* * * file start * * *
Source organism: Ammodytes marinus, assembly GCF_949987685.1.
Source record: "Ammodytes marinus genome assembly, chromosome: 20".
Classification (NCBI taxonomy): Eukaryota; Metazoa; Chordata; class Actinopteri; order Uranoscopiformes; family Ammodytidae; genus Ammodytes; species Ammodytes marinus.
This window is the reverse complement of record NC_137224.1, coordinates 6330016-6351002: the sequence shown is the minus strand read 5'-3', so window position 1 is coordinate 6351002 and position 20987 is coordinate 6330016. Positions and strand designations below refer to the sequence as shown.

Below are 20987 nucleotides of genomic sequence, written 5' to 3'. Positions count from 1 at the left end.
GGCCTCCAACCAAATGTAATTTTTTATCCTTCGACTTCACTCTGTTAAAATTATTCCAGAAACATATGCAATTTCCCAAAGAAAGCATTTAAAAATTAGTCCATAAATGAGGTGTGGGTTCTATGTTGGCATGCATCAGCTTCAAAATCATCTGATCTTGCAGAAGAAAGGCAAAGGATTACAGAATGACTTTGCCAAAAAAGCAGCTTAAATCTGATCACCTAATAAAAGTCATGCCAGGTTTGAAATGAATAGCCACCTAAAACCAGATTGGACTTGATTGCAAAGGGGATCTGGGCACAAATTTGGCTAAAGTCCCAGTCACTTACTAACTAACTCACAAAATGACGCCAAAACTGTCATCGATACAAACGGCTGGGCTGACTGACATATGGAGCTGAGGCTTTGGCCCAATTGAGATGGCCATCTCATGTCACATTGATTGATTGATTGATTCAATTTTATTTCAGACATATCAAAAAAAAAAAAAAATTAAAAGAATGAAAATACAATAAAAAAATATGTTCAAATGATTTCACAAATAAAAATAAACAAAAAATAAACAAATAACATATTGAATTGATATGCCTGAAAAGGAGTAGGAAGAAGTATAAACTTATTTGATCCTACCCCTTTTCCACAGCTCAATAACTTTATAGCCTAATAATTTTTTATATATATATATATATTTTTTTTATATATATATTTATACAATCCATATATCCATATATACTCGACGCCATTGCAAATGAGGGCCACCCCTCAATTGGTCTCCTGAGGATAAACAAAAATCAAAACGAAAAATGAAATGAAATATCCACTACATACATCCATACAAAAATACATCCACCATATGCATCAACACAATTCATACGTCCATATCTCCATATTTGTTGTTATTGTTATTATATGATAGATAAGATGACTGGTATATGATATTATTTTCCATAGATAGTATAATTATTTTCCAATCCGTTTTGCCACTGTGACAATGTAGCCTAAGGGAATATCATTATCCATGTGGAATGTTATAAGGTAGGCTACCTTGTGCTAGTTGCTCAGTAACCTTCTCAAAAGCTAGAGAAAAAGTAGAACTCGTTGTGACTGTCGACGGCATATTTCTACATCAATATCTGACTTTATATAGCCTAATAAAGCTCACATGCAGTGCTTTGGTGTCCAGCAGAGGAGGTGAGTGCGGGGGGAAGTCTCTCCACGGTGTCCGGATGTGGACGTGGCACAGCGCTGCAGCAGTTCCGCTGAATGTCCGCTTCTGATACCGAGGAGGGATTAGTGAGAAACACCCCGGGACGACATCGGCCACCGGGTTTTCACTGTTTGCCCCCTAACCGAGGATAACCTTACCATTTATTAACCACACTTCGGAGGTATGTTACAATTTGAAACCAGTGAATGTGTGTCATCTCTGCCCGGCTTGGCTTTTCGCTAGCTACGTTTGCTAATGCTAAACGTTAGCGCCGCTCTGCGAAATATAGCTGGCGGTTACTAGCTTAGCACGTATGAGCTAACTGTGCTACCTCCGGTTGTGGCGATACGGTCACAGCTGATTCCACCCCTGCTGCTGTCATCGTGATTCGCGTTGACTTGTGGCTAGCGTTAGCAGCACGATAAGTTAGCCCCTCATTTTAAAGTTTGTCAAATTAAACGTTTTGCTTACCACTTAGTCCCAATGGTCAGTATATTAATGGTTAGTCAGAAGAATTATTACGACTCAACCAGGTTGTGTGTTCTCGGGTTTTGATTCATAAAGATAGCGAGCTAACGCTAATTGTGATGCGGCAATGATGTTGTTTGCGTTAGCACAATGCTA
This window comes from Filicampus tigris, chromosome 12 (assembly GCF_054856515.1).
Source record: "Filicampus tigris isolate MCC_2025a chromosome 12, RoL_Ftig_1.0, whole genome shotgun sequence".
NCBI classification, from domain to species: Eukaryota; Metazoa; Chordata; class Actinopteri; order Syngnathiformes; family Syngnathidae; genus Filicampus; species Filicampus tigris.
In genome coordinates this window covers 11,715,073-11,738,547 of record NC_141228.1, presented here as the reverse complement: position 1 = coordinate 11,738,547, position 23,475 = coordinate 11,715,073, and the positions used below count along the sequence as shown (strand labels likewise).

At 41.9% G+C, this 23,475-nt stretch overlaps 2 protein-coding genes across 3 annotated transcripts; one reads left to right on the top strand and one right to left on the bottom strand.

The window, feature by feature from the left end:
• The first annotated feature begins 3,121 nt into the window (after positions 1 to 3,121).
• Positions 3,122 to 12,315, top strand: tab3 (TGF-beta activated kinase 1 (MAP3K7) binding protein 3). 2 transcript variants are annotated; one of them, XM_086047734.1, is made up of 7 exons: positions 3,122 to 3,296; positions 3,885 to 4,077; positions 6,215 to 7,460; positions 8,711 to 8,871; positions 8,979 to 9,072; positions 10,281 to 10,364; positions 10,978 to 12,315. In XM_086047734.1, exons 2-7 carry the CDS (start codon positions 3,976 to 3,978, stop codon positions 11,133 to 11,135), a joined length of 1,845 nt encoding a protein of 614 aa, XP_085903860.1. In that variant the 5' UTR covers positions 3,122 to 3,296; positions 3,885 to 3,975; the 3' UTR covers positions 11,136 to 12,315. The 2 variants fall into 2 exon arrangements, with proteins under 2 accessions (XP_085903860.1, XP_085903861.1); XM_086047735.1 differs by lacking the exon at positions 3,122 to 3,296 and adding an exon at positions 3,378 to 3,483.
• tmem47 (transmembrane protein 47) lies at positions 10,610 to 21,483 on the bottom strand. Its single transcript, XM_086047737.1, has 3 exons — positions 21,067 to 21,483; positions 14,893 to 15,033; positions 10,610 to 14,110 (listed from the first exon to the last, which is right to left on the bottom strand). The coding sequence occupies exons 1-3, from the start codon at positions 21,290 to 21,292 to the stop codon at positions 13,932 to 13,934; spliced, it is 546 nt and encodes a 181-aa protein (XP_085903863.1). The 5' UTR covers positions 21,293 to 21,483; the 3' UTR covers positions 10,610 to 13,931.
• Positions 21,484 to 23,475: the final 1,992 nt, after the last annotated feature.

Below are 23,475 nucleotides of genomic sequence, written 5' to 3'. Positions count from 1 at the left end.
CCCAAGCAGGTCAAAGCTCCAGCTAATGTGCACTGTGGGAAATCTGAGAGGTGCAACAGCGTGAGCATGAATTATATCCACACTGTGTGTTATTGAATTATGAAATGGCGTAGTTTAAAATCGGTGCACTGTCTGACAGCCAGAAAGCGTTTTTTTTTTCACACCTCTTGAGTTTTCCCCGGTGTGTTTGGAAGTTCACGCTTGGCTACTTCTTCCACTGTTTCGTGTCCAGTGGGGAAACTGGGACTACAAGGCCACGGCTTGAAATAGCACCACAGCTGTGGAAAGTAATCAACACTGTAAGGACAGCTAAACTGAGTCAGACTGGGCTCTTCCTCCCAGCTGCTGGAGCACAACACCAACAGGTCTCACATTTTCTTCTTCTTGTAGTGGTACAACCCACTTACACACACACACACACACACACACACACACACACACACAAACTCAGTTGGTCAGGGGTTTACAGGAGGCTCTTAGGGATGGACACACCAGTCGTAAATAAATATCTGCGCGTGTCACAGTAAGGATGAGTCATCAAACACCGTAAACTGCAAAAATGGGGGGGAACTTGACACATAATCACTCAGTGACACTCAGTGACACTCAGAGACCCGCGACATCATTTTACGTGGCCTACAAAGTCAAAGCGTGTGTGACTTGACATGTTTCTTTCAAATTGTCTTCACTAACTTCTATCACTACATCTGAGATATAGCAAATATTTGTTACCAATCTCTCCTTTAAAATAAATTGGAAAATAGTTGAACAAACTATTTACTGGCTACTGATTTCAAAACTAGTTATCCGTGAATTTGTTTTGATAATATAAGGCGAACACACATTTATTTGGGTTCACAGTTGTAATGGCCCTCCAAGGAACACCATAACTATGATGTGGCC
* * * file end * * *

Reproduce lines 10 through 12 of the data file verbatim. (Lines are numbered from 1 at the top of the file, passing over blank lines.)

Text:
In genome coordinates this window covers 11,715,073-11,738,547 of record NC_141228.1, presented here as the reverse complement: position 1 = coordinate 11,738,547, position 23,475 = coordinate 11,715,073, and the positions used below count along the sequence as shown (strand labels likewise).

At 41.9% G+C, this 23,475-nt stretch overlaps 2 protein-coding genes across 3 annotated transcripts; one reads left to right on the top strand and one right to left on the bottom strand.

The window, feature by feature from the left end: